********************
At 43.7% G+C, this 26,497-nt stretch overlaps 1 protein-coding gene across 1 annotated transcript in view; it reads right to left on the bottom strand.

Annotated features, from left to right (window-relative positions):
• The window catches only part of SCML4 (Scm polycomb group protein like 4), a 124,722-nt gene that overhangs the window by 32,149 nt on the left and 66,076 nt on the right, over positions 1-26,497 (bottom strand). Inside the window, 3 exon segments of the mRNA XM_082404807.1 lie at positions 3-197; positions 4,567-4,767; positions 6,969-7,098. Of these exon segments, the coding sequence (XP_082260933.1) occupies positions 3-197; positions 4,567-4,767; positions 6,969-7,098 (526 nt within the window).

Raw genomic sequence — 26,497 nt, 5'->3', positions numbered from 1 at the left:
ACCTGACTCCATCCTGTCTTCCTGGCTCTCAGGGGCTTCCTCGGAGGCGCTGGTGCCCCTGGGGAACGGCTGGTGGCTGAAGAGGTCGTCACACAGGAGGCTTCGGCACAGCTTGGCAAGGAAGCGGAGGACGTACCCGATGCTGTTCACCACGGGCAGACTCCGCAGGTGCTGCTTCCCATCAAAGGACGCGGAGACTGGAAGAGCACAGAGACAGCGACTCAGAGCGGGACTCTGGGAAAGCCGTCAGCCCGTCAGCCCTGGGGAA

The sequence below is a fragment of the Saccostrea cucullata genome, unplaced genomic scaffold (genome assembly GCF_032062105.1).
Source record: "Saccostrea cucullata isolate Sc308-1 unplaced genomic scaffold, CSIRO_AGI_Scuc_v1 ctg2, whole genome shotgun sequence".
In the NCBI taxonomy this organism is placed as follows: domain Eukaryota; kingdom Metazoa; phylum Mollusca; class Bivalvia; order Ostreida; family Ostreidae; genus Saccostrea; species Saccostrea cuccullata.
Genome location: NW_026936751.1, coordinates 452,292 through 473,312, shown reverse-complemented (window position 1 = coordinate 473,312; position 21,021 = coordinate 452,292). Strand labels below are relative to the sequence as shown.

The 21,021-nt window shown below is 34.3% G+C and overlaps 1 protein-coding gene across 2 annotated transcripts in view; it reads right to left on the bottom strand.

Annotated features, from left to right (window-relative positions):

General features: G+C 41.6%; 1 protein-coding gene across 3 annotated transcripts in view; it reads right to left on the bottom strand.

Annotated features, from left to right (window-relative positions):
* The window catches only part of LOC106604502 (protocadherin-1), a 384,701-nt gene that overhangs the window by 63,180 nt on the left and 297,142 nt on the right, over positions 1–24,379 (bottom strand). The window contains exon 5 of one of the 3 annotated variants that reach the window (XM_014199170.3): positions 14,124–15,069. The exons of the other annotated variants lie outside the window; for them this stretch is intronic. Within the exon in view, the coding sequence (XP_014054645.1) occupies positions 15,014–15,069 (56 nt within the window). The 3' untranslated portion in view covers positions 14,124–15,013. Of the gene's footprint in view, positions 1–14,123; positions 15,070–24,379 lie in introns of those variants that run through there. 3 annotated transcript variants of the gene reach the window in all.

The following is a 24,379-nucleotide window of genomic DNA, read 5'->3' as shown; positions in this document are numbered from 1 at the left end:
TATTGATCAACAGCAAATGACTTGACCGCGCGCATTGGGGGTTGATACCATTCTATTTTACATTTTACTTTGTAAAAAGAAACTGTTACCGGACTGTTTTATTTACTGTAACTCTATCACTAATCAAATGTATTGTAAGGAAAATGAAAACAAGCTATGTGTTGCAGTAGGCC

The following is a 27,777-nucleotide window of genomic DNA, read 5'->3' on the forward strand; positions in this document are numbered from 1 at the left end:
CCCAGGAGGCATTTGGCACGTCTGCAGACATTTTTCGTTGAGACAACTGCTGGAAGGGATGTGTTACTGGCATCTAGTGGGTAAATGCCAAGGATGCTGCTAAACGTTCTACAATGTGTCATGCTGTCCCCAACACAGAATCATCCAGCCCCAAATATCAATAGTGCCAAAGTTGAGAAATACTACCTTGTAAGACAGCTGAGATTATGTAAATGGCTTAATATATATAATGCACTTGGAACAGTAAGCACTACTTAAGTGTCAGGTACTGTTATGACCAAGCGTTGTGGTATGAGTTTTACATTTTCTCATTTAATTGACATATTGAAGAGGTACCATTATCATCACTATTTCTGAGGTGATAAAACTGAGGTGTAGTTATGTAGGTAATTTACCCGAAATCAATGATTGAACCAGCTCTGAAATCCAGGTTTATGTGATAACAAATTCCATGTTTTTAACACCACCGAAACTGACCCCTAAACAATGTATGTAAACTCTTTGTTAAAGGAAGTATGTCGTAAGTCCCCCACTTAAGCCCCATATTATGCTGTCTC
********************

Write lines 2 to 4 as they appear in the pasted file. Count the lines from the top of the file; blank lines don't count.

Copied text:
Annotated features, from left to right (window-relative positions):
• The window catches only part of SCML4 (Scm polycomb group protein like 4), a 124,722-nt gene that overhangs the window by 32,149 nt on the left and 66,076 nt on the right, over positions 1-26,497 (bottom strand). Inside the window, 3 exon segments of the mRNA XM_082404807.1 lie at positions 3-197; positions 4,567-4,767; positions 6,969-7,098. Of these exon segments, the coding sequence (XP_082260933.1) occupies positions 3-197; positions 4,567-4,767; positions 6,969-7,098 (526 nt within the window).

Raw genomic sequence — 26,497 nt, 5'->3', positions numbered from 1 at the left: